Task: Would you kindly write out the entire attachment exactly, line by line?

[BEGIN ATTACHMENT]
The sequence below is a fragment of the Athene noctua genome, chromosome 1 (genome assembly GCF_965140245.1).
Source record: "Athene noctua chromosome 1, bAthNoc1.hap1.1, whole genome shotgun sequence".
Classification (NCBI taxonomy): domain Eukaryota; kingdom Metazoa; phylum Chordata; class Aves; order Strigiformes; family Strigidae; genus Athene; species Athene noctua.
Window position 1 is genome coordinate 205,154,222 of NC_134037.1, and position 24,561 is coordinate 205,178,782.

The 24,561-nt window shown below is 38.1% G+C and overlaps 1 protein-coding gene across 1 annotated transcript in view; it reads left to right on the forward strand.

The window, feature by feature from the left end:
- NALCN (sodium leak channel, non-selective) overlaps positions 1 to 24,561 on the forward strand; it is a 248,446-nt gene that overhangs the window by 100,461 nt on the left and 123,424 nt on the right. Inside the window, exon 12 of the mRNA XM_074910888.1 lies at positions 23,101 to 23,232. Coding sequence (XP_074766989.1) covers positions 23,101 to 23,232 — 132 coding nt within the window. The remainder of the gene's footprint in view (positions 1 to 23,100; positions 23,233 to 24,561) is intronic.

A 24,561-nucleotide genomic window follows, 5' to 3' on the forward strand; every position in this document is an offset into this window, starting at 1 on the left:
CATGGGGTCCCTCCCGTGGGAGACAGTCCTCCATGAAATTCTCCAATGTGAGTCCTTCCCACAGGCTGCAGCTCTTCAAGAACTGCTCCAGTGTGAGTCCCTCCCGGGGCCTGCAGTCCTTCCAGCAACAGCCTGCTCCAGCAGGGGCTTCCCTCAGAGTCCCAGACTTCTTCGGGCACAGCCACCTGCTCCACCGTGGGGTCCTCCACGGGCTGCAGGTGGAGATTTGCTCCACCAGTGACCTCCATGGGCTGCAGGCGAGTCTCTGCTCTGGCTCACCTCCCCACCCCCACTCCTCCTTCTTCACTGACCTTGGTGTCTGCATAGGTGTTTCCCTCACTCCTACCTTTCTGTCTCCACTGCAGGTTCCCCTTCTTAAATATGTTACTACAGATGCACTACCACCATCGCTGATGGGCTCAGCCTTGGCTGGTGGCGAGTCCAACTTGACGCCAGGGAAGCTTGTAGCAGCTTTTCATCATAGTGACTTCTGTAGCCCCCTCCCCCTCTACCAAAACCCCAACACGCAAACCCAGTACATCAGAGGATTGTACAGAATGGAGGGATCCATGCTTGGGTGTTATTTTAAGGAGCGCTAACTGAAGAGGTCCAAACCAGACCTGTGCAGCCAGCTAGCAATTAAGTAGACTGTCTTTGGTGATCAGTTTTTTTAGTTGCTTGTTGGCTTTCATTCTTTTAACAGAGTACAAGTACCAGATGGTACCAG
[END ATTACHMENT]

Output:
The sequence below is a fragment of the Athene noctua genome, chromosome 1 (genome assembly GCF_965140245.1).
Source record: "Athene noctua chromosome 1, bAthNoc1.hap1.1, whole genome shotgun sequence".
Classification (NCBI taxonomy): domain Eukaryota; kingdom Metazoa; phylum Chordata; class Aves; order Strigiformes; family Strigidae; genus Athene; species Athene noctua.
Window position 1 is genome coordinate 205,154,222 of NC_134037.1, and position 24,561 is coordinate 205,178,782.

The 24,561-nt window shown below is 38.1% G+C and overlaps 1 protein-coding gene across 1 annotated transcript in view; it reads left to right on the forward strand.

The window, feature by feature from the left end:
- NALCN (sodium leak channel, non-selective) overlaps positions 1 to 24,561 on the forward strand; it is a 248,446-nt gene that overhangs the window by 100,461 nt on the left and 123,424 nt on the right. Inside the window, exon 12 of the mRNA XM_074910888.1 lies at positions 23,101 to 23,232. Coding sequence (XP_074766989.1) covers positions 23,101 to 23,232 — 132 coding nt within the window. The remainder of the gene's footprint in view (positions 1 to 23,100; positions 23,233 to 24,561) is intronic.

A 24,561-nucleotide genomic window follows, 5' to 3' on the forward strand; every position in this document is an offset into this window, starting at 1 on the left:
CATGGGGTCCCTCCCGTGGGAGACAGTCCTCCATGAAATTCTCCAATGTGAGTCCTTCCCACAGGCTGCAGCTCTTCAAGAACTGCTCCAGTGTGAGTCCCTCCCGGGGCCTGCAGTCCTTCCAGCAACAGCCTGCTCCAGCAGGGGCTTCCCTCAGAGTCCCAGACTTCTTCGGGCACAGCCACCTGCTCCACCGTGGGGTCCTCCACGGGCTGCAGGTGGAGATTTGCTCCACCAGTGACCTCCATGGGCTGCAGGCGAGTCTCTGCTCTGGCTCACCTCCCCACCCCCACTCCTCCTTCTTCACTGACCTTGGTGTCTGCATAGGTGTTTCCCTCACTCCTACCTTTCTGTCTCCACTGCAGGTTCCCCTTCTTAAATATGTTACTACAGATGCACTACCACCATCGCTGATGGGCTCAGCCTTGGCTGGTGGCGAGTCCAACTTGACGCCAGGGAAGCTTGTAGCAGCTTTTCATCATAGTGACTTCTGTAGCCCCCTCCCCCTCTACCAAAACCCCAACACGCAAACCCAGTACATCAGAGGATTGTACAGAATGGAGGGATCCATGCTTGGGTGTTATTTTAAGGAGCGCTAACTGAAGAGGTCCAAACCAGACCTGTGCAGCCAGCTAGCAATTAAGTAGACTGTCTTTGGTGATCAGTTTTTTTAGTTGCTTGTTGGCTTTCATTCTTTTAACAGAGTACAAGTACCAGATGGTACCAG